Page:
Kevin Andrew Collins
|Kevin Andrew Collins|
|Born||Kevin Andrew Collins
January 24, 1974
San Francisco, California, U.S.
|Disappeared||February 10, 1984 (aged 10)
San Francisco, California, U.S.
|Status||Missing for 31 years and 20 days|
|Height||4'6" (137 cm)|
|Weight||72 lbs (32.7 kg, 5.1 st)|
|Parents||David and Ann Collins|
Kevin Andrew Collins (born January 24, 1974 — disappeared February 10, 1984) gained national attention as one of the first missing children to appear on milk cartons and on the cover of national publications, such as Newsweek magazine in 1984. His abduction from San Francisco city streets helped bring to light the plight of missing and exploited children in the U.S.
Collins was born in San Francisco to David and Ann Collins, a working-class family with nine children. He was a fourth-grader at St. Agnes School in the Haight-Ashbury district of San Francisco. His family lived on Sutter Street in the city's Western Addition. On February 10, 1984, he left early from basketball practice in the school's gymnasium between 6:10 p.m. and 6:30 p.m. One of his older brothers, twelve-year-old Gary, normally would have accompanied Kevin to basketball practice but was home sick that day. Kevin was last seen at approximately 7:55 p.m. at the corner of Oak Street and Masonic Avenue, waiting for the No. 43 bus. Witnesses reported seeing him at the bus stop talking to a tall blond-haired man. He was never seen or heard from again.
Prior to Amber Alerts, national TV shows (such as America's Most Wanted) and the World Wide Web, local news and print advertisements were the only way to inform the general public of a child's disappearance. Following the evening of Kevin's disappearance, posters with his picture were distributed and displayed on telephone poles and storefront windows around San Francisco.
In the days that passed, billboards, milk cartons, and national magazine covers showing Kevin's picture circulated nationwide as the country searched for the boy. This, along with the development of a 1983 television movie about the kidnapping and murder of Adam Walsh, helped spark nationwide interest in the plight of missing children. Parents were educated on how to better protect their children from stranger abductions and law enforcement officials learned how to better coordinate their response to child abductions. The strain of Kevin's disappearance and the search for their son eventually led David and Ann Collins to divorce.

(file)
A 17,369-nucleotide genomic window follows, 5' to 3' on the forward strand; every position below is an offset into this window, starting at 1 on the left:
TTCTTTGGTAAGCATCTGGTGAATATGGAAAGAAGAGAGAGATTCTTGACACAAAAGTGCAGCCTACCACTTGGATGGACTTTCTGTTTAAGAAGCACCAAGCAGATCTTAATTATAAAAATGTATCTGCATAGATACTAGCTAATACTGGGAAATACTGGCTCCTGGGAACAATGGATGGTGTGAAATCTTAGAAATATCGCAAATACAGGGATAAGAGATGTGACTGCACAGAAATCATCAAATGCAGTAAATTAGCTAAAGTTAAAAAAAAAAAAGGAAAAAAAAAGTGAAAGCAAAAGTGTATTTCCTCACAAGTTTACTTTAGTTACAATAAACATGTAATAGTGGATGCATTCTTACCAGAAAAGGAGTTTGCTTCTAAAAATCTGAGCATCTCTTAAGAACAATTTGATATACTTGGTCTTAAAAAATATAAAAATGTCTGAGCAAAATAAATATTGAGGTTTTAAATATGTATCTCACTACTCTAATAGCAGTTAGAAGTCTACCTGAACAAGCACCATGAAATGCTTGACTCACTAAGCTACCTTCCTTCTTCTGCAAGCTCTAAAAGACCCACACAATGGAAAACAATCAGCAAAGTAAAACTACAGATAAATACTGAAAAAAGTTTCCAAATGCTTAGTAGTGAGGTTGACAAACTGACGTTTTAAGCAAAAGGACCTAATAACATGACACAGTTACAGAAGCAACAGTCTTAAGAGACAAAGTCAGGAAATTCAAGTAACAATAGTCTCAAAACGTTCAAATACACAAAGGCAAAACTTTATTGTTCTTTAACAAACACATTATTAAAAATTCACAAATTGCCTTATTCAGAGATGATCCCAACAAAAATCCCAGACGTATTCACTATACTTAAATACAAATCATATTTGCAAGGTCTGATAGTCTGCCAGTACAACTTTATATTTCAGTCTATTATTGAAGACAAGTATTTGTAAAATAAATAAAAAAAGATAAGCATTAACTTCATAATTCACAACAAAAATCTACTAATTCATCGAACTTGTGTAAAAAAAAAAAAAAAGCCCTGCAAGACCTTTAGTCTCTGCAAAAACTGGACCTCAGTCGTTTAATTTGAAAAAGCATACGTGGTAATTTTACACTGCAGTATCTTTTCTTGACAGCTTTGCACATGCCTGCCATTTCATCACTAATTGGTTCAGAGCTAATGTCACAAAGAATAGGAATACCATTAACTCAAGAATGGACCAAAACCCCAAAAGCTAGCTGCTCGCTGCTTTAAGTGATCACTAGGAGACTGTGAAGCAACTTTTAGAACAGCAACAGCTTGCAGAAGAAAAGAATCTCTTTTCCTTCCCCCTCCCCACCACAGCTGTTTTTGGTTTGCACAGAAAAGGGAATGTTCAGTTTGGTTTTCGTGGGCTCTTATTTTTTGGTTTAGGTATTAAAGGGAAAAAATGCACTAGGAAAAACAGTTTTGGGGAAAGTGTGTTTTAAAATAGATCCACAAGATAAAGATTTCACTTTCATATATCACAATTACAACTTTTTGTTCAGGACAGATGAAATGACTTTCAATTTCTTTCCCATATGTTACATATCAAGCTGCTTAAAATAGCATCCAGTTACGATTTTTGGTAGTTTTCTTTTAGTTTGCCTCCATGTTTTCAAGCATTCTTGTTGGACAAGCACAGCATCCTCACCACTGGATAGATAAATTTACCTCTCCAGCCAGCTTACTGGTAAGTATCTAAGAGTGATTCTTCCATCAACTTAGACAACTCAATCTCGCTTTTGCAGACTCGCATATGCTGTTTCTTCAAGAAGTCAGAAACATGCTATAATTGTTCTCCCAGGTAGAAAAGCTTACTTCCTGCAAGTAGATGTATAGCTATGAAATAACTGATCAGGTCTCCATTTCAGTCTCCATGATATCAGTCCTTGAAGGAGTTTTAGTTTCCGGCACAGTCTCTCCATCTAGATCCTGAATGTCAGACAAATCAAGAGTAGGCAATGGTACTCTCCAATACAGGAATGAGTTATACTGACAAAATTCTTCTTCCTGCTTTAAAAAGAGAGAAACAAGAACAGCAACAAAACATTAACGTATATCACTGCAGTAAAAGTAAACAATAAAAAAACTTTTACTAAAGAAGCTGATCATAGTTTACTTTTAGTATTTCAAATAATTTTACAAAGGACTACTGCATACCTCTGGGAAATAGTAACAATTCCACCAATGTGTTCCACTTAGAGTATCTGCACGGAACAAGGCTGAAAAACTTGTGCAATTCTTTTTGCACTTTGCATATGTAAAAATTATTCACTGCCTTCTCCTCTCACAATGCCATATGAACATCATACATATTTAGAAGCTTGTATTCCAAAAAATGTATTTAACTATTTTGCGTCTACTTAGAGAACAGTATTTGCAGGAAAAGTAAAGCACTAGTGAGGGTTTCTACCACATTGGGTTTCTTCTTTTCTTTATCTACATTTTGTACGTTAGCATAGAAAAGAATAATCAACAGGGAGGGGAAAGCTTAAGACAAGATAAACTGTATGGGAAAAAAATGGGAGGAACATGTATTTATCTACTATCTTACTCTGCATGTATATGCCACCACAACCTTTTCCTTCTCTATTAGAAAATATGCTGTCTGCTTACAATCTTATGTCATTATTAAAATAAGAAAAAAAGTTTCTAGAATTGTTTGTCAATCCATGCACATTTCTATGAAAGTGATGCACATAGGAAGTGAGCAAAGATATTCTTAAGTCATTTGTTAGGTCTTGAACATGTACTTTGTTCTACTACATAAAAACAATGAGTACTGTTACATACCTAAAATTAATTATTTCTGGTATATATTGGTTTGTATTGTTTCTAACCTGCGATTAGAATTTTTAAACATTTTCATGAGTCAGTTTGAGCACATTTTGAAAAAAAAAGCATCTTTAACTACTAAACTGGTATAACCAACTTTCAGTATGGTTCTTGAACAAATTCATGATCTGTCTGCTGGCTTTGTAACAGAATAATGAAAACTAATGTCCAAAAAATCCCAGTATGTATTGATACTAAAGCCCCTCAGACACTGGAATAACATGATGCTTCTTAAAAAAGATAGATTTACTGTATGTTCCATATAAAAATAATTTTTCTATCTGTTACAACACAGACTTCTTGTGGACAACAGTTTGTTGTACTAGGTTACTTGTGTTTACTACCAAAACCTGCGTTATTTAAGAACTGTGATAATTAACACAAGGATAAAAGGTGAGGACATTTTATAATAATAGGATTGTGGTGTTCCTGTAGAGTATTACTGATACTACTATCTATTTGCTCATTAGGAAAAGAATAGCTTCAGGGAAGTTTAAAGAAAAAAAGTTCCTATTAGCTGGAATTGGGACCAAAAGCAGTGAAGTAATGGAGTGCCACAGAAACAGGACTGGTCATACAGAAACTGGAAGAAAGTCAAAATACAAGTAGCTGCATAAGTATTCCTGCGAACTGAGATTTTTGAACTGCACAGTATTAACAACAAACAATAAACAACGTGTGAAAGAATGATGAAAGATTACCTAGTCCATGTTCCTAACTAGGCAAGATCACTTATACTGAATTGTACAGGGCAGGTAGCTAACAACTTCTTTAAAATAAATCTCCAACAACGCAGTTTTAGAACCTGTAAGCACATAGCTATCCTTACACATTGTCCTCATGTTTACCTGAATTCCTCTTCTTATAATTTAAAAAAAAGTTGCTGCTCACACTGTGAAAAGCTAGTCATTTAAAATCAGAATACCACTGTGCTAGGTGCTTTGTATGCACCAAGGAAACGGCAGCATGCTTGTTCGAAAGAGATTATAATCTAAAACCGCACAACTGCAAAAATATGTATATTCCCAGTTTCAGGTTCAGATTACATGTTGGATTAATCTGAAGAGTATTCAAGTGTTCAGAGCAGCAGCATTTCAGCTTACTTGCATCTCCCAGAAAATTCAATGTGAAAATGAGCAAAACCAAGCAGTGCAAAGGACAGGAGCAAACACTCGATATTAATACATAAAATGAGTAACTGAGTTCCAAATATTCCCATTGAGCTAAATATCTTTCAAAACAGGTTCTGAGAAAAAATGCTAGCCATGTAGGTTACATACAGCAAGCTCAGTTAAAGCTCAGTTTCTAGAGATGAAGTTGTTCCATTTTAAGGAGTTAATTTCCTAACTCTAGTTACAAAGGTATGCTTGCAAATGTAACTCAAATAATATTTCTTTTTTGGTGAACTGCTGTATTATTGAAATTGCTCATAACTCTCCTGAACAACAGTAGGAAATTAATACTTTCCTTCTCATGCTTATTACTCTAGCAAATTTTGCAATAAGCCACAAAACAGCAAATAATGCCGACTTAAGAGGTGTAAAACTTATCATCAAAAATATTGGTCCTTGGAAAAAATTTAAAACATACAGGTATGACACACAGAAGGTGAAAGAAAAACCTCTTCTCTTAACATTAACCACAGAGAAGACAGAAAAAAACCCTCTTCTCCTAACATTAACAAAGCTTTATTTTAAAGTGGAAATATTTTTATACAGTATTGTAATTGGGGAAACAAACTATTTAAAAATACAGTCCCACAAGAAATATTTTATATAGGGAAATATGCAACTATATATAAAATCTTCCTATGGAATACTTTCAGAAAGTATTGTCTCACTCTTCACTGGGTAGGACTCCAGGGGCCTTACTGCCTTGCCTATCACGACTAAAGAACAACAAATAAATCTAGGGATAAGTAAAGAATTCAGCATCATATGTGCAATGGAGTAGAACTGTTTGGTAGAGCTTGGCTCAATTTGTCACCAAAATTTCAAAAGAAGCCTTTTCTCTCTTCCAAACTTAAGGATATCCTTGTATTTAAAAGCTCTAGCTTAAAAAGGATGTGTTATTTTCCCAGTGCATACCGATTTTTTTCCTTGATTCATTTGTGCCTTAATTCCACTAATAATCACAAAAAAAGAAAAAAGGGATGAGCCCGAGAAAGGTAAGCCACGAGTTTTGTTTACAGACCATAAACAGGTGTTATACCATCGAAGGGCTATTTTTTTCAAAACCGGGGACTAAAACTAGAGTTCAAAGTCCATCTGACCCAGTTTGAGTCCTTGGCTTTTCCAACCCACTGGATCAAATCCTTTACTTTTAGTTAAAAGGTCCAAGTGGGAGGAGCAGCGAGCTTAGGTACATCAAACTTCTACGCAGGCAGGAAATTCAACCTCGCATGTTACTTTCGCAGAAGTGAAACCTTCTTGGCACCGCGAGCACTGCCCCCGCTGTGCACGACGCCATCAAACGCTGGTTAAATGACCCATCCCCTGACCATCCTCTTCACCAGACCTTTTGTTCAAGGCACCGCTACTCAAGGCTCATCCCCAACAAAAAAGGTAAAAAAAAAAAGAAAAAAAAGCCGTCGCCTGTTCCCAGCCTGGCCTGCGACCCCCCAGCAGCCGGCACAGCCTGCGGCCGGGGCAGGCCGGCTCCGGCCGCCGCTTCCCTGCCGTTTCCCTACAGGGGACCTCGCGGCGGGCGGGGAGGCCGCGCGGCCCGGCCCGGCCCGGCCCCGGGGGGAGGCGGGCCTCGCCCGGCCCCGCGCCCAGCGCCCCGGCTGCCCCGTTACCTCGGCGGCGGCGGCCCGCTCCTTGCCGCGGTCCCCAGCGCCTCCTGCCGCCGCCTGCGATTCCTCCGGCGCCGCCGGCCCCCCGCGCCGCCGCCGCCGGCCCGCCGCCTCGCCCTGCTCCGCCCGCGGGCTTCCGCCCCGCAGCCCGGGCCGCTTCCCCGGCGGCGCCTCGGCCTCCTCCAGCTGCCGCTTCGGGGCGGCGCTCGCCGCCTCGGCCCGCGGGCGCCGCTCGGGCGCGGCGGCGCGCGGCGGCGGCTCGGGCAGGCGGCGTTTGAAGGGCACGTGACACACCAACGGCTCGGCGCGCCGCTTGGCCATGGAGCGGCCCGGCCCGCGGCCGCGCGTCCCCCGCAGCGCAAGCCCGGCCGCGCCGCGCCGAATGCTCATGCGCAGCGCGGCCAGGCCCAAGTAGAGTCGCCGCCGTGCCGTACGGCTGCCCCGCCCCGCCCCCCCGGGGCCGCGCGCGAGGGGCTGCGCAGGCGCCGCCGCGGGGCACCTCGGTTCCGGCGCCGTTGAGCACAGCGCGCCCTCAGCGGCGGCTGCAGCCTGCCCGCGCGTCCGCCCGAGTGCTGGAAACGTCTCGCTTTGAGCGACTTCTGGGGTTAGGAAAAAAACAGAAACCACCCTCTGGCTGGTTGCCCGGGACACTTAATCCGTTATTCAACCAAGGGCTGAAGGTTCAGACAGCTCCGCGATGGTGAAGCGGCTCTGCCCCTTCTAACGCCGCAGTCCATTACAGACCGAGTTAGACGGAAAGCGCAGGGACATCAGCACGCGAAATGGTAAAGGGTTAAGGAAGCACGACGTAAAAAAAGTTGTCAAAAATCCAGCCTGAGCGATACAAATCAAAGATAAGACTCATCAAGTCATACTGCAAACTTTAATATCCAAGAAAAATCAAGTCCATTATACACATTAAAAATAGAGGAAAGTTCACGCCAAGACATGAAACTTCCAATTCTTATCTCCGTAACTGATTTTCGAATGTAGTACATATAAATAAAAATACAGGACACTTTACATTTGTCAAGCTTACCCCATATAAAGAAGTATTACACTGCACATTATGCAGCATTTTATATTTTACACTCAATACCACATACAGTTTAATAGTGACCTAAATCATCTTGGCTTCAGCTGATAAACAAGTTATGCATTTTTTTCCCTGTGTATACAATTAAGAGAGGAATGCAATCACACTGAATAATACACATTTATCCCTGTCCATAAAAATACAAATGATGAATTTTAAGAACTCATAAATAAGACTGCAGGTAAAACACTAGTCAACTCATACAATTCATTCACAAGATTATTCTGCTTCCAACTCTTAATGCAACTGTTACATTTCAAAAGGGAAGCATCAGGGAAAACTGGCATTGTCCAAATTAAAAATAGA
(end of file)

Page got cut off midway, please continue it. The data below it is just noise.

On November 14, 2005, a purported identity thief pleaded guilty to stealing Kevin's name when applying for a passport in his name. Thinking that the case was too old for anybody to remember, he applied using the name "Kevin Andrew Collins" and provided falsified documentation to obtain a passport. A state department employee who was processing the paperwork remembered the Kevin Collins abduction and alerted authorities.
On January 29, 2013, police served a search warrant on a house in the 1100 block of Masonic Avenue. The concrete floor was removed after cadaver dogs indicated the possible presence of remains. It was reported, however, that preliminary reports indicated the remains to be from an animal, not a human. One month later, the National Center for Missing and Exploited Children released an age-enhanced image to show what Kevin may look like at 39.
- Jim Herron Zamora (February 10, 2006). "Identity thief purloined name of missing child Use of 'Kevin Collins' lands him in prison". SFGate.com. Retrieved August 27, 2011.
- National Center for Missing & Exploited Children
- Jaxon Van Derbeken, Vivian Ho and Nanette Asimov (January 30, 2013). "New Kevin Collins search in S.F.". SFGate.com. Retrieved February 7, 2013.
- Kevin Collins age-enhanced to 39 years old